Attorney for 3 women who accused Newport Beach doctor of rapes requests special prosecutor
An attorney for three accusers of a Newport Beach doctor and his girlfriend, who have been charged with drugging and raping multiple women, filed a motion Friday suggesting the case be turned over to a special prosecutor or the state attorney general’s office instead of being dismissed.
Matthew Murphy, a retired prosecutor in the district attorney’s office, now represents three women who say they were victimized by Dr. Grant Robicheaux and his girlfriend, Cerissa Riley. Murphy represented another woman in the case but withdrew as her attorney in November.
Murphy argued there are “at least eight and as many as 18 women who have provided substantially similar accounts of being sexually assaulted” by the defendants. “None of these women know each other,” he added.
Robicheaux and Riley were charged in September 2018 with drugging and sexually assaulting multiple victims they met at social gatherings. Robicheaux is accused of 17 charges, including five counts of rape, and Riley faces 13 charges, including three counts of rape. Both have pleaded not guilty and denied all allegations of nonconsensual sex.
Dist. Atty. Todd Spitzer argued in court Feb. 7 that the charges against Robicheaux and Riley should be dismissed because prosecutors cannot prove the case. Orange County Superior Court Judge Gregory Jones delayed a decision on dismissing the charges and said he would return with a ruling April 3.
Murphy said there is enough evidence to pursue the case.
“We respectfully submit there is substantial evidence of a concerted conspiracy between the defendants to meet, drug and rape vulnerable women,” Murphy said, adding that investigators recovered 119 grams of GHB, commonly known as a date rape drug, from Robicheaux’s home.
Spitzer outlined in a news conference Feb. 4 how his office, after an exhaustive review of the evidence, couldn’t find any videos showing the defendants attacking the women. That was a stark contrast from his predecessor, Tony Rackauckas, who had said investigators had “thousands of videos” in evidence that showed there could be “hundreds” or “more than a thousand” victims.
Spitzer earlier asked the attorney general’s office to review whether the Orange County DA’s office had a conflict due to a political battle he had with Rackauckas, who brought the charges. Spitzer said Rackauckas was motivated to embellish the case in his unsuccessful reelection campaign against Spitzer in 2018. The attorney general’s office declined to take the case.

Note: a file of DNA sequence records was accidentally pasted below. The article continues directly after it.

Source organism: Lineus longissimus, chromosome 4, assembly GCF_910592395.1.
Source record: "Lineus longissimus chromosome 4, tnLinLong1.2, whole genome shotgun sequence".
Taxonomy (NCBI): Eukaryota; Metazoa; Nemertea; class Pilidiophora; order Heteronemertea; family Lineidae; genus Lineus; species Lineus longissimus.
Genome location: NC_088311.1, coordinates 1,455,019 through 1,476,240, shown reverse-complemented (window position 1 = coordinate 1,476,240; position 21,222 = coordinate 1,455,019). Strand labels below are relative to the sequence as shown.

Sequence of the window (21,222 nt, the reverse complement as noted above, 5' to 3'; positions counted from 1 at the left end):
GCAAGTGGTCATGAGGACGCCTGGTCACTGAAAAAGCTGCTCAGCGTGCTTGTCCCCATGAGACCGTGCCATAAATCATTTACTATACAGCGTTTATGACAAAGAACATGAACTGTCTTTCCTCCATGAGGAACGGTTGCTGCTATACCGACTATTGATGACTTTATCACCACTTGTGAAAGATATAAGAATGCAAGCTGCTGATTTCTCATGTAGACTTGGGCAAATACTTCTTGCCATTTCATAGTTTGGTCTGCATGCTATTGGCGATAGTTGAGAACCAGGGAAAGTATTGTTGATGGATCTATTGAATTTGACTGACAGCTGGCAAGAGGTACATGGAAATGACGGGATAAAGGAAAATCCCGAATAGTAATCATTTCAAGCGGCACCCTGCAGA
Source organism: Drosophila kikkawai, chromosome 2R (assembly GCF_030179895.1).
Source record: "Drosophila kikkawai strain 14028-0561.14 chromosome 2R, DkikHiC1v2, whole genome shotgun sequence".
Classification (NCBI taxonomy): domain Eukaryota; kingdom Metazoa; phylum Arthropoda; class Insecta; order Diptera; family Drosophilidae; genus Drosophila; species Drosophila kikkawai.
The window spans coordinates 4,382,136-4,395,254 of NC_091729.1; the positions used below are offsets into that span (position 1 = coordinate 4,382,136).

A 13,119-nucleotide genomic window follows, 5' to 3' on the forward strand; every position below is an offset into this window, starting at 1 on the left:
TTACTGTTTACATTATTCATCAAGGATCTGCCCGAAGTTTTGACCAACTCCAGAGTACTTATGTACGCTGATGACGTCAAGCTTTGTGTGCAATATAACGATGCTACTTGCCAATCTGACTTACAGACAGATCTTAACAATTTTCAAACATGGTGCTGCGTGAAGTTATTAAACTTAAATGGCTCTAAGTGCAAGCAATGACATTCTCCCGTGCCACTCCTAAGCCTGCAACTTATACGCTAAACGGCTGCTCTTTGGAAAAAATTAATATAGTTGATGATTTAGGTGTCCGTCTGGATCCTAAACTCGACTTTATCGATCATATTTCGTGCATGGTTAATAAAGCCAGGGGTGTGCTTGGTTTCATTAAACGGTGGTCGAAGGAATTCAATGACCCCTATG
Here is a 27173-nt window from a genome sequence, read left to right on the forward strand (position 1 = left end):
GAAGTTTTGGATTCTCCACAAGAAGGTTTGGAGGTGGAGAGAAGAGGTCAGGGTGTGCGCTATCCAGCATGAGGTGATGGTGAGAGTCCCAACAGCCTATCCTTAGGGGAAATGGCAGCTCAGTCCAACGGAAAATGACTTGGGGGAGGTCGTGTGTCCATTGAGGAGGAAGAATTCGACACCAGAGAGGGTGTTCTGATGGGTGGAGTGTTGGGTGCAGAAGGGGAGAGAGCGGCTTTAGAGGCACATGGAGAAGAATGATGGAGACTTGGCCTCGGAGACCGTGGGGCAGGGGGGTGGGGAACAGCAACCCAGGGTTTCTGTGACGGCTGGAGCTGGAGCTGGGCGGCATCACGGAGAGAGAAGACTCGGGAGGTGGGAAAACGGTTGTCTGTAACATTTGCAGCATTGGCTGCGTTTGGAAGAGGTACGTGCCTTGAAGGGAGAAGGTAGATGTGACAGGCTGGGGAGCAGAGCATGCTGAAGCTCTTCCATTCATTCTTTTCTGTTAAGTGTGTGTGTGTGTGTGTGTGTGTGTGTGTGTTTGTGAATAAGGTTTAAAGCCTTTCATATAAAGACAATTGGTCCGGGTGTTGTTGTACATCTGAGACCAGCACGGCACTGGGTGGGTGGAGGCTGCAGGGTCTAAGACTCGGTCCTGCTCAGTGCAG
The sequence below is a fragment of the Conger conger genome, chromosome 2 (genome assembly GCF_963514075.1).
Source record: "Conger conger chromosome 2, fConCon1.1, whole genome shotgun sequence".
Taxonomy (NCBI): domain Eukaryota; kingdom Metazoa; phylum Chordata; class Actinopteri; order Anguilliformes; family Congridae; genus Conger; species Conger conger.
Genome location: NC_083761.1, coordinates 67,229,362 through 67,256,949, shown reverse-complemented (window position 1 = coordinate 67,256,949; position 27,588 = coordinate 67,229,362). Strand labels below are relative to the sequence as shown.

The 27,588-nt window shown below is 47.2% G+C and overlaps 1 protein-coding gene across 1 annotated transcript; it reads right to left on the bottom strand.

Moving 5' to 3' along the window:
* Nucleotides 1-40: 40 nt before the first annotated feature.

The alleged victims “have found themselves pawns in a political battle between two district attorneys they have never met,” Murphy said in his motion.
Murphy also accused defense attorneys of using a civil suit filed by one of the women to harass the others.
Murphy noted that one of the attorneys involved in the lawsuit served a subpoena on a friend of one of the alleged victims, demanding any correspondence between the two.
In a motion filed Feb. 7, the attorneys mistakenly argued there were no more victims in the case because charges had been dropped.
The attorneys in the civil suit argued that the plaintiff is an “opportunist seeking to cash in on the notoriety of the criminal prosecution” and that she would use the claims from the other women to amplify her argument for damages.
Murphy’s motion called the claim of no more victims a “stunning display of procedural hubris” and said it indicated that the defense attorneys would “continue harassing the victims if the case is dismissed.”
Attorneys representing the defendants did not respond to a request for comment.
Murphy argued there is enough evidence to proceed with the criminal case and said Jones has the latitude to assign a special prosecutor or turn over the case to the attorney general’s office. He also could direct the district attorney’s office to continue with the case, Murphy said.
Kimberly Edds, a spokeswoman for the DA’s office, said: “Mr. Murphy did not give us the courtesy of providing … a copy of his motion before he leaked it to the press. As such, we are unable to comment on his argument at this time. The court made it clear that he wanted any motions on this case filed under seal because it is presently under submission with the court. Mr. Murphy was present in court when that order was made by the judge.”
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Murphy said his motion was not ordered sealed and noted that Spitzer gave him only a few minutes’ notice before his news conference explaining why he wanted to drop the charges.
“I simply extended them the same courtesy they extended my client,” Murphy said.
The Daily Pilot staff contributed to this report.